Nearly 40 years ago, a character burst onto the public stage unlike any the American public had seen before. He was smart and funny and over-the-top neurotic. His name was Alexander Portnoy, a creation of the writer Philip Roth.
Portnoy's Complaint is told as one long psychotherapy session. It shocked some readers, delighted others. Hardly anyone, though, is indifferent about Alexander Portnoy.
Within a few pages we learn that Portnoy — nice Jewish boy, brilliant honor student — has a problem. He loves himself too much, and one part of himself in particular. Aiding young Portnoy in these furtive sessions of self-love are a variety of props: an empty milk bottle, a sock, a baseball mitt and, famously, a piece of liver. So numerous and colorful are depictions like these, it's tempting to conclude that this is a book about masturbation. It's not.
"It's actually a book about enmeshment and one's relationship with one's parents," says Alana Newhouse, arts and culture editor at the Jewish newspaper The Forward.
The Parent Trap
And what parents does Portnoy have! A father who suffers — suffers! — from both a dead-end job and a chronic case of constipation. But it is Portnoy's mother, Sophie, who shapes young Alex into her own neurotic image. She is, as Alex puts it, "the patron saint of self-sacrifice" and "one of the outstanding producers and packagers of guilt in our time."
In other words, she is a Jewish mother. In fact, Portnoy's Complaint did for the Jewish mother what Jaws did for the shark: took an already frightening creature and made it even scarier. At the time, there was a backlash of sorts, with Jewish mothers complaining that they were being unfairly portrayed.
Some 40 years later, though, Jewish mothers have exacted revenge. These days, all mothers are Jewish mothers, says Newhouse. "That is the way you're supposed to mother. You're supposed to be warm and inviting and caressing. All of the things that were caricatured as bad 30 yeas ago have come back around. There are children out there who wish they had Jewish mothers."
Guilt Without Sex
Not Alex Portnoy, though. He was desperate to escape his Jewish mother, to flee his suffocating New Jersey home and indulge his libido. After all, it was 1969. The Sexual Revolution was in full bloom. Yet, while most Americans were engaging in sex without guilt, Alexander Portnoy engages in guilt without sex — until, one day, he meets a woman willing to fulfill his every fantasy: Mary Jane Reed, a.k.a. The Monkey.
Portnoy, though, derives very little genuine satisfaction from the relationship. He is chronically unhappy, torn between his over-developed conscience and his over-developed id. His intelligence (a 158 IQ) doesn't help, for Portnoy possesses just enough self-awareness to recognize his pathology, yet not enough to free himself of it. So, he suffers.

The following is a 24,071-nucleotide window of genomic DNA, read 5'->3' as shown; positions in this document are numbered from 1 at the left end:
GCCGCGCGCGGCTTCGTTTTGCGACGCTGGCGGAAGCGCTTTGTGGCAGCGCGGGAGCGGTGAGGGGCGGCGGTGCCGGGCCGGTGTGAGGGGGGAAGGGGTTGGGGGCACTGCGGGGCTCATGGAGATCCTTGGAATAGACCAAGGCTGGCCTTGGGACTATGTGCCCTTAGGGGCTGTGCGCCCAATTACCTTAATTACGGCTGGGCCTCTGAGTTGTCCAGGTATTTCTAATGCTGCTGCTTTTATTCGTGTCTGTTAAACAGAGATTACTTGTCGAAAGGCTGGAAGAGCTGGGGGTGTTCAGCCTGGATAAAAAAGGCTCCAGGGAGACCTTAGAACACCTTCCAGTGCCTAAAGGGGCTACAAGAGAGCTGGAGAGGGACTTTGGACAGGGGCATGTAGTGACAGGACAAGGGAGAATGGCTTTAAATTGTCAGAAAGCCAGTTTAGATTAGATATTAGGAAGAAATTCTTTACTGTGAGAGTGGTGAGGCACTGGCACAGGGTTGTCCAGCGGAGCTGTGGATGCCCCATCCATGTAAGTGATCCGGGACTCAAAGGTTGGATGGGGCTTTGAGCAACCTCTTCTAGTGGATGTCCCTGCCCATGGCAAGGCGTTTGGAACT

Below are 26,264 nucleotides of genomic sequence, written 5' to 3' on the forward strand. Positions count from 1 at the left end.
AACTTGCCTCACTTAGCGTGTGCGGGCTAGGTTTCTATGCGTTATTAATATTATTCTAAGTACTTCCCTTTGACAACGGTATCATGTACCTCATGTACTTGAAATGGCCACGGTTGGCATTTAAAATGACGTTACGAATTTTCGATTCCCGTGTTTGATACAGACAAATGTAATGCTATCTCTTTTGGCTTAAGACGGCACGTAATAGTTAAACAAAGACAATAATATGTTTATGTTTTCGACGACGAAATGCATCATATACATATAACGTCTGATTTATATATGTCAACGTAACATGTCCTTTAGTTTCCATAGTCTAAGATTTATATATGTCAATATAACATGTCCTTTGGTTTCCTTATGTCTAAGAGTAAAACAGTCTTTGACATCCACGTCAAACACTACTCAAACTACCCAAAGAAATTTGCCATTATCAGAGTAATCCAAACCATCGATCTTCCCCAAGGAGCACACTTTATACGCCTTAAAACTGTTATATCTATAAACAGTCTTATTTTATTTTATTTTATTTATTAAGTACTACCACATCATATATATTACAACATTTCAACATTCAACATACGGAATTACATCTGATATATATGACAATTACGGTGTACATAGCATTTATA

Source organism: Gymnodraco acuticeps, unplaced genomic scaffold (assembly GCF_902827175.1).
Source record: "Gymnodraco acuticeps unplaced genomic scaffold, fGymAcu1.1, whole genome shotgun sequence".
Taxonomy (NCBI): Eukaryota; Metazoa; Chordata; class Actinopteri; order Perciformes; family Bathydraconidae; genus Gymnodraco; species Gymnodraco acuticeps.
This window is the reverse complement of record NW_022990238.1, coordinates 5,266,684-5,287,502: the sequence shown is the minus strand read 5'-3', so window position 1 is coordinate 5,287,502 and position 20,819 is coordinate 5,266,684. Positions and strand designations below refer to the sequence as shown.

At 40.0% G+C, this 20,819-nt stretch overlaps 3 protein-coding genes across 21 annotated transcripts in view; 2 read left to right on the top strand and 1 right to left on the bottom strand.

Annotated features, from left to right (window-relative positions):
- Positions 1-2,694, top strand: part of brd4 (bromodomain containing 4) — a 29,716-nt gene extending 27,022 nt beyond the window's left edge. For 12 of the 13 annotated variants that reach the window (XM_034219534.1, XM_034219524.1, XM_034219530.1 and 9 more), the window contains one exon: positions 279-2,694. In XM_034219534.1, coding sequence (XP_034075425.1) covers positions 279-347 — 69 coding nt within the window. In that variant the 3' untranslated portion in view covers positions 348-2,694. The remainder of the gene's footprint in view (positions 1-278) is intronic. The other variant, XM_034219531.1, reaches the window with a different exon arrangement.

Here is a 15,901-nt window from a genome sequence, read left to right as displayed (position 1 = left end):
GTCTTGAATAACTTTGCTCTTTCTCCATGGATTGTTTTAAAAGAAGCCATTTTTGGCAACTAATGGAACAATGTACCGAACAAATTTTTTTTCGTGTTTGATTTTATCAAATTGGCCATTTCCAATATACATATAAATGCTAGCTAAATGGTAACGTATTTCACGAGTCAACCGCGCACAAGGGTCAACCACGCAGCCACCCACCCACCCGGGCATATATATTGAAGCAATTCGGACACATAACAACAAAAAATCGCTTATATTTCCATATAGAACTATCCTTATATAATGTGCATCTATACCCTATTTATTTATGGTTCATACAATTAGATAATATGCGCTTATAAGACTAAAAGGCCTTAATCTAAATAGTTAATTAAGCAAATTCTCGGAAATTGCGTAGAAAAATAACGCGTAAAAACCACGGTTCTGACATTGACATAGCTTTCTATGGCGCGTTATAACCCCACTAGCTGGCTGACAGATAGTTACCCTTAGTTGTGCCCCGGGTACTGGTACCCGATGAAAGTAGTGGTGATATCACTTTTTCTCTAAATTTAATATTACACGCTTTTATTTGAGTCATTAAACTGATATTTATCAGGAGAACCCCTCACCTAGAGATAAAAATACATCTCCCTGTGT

"He's a sad character, someone for whom there seems to be no love in sex at all," says Mark Oppenheimer, editor of the New Haven Review and author of Thirteen and a Day: The Bar and Bat Mitzvah Across America. Humor is Portnoy's saving grace; otherwise, he would be unbearable.
Portnoy may be Jewish but his appeal — if that's the word — is universal. Anyone predisposed to bouts of guilt (which is pretty much all of us) can relate to Alexander Portnoy.
"This novel is the great American novel about grappling with guilt, particularly with parental guilt trips," says Oppenheimer.
In a 2005 interview with NPR's Fresh Air, Phillip Roth said it's not the sexual acts depicted in the book that shocked people. "I think they were shocked and outraged by the revelation of brutality — brutality of feeling, brutality of attitude, brutality of anger. 'You say all this takes place in a Jewish family?' That's what was shocking."
In the end, it would be easy to simply pity Portnoy. But we don't.
"I loved him," says Newhouse. "I found Portnoy to be funny and angry and compassionate — and most of all searching. This is a character who is in deep conflict because he wants to change."
Portnoy has grown up. He's nearly 40 years old now. How's he doing? Did he represent a neurotic blip in time, or does his character, and all it represents, live on? There is some evidence that Portnoy lives. For one thing, he created the template for a new kind of American character: the troubled young man in therapy. Shades of Portnoy can be seen in Woody Allen's films, for instance.
And, says Newhouse, real-life Portnoys still walk the streets of New York City. "I think it's safe to say I've dated a few Alexander Portnoys," says Newhouse. "I also know a few female Portnoys — Alexandra Portnoys — who similarly struggle with the enmeshment with their parents."
There is, it turns out, a little bit of Portnoy in all of us. Who knew?